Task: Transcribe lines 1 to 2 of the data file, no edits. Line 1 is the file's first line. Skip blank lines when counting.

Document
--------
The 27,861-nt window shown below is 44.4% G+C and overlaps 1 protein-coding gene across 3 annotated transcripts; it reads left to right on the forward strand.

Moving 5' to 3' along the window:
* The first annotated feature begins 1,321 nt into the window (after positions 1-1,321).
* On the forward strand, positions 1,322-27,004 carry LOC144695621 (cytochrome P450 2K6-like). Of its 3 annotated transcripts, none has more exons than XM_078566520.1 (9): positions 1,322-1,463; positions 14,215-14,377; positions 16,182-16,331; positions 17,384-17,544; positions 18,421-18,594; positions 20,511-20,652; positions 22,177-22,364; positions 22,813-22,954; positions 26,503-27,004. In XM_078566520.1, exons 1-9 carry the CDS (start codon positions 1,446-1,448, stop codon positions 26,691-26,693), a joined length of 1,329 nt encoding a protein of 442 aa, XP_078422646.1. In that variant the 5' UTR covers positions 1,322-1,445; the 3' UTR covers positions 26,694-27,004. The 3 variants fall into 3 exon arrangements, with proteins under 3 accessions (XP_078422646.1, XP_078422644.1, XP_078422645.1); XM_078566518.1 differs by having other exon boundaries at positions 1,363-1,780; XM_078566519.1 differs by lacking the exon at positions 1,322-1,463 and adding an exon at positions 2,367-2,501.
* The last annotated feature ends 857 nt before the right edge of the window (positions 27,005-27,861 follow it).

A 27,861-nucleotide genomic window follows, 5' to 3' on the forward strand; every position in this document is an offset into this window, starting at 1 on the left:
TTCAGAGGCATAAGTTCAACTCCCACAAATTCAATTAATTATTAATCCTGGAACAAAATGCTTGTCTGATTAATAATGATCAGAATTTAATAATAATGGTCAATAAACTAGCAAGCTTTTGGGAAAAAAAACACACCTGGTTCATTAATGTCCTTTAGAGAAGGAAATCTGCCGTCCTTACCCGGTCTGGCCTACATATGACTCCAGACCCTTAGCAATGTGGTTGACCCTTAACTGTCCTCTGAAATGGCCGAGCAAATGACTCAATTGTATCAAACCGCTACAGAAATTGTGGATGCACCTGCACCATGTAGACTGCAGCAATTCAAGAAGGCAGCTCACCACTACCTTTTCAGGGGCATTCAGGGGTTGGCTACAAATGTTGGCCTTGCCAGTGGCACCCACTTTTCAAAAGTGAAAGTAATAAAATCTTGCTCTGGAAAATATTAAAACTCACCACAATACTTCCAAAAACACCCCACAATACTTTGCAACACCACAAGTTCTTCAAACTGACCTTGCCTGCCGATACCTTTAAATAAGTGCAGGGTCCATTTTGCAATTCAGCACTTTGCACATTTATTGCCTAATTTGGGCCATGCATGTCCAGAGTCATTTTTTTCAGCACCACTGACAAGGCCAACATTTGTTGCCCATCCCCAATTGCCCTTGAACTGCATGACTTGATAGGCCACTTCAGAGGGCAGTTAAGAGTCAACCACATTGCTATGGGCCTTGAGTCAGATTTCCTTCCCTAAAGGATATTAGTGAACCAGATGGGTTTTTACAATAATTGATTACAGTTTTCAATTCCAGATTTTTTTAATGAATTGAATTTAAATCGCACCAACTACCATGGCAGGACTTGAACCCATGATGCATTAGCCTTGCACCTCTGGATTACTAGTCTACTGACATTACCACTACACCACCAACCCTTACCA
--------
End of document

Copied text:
The 27,861-nt window shown below is 44.4% G+C and overlaps 1 protein-coding gene across 3 annotated transcripts; it reads left to right on the forward strand.

Moving 5' to 3' along the window: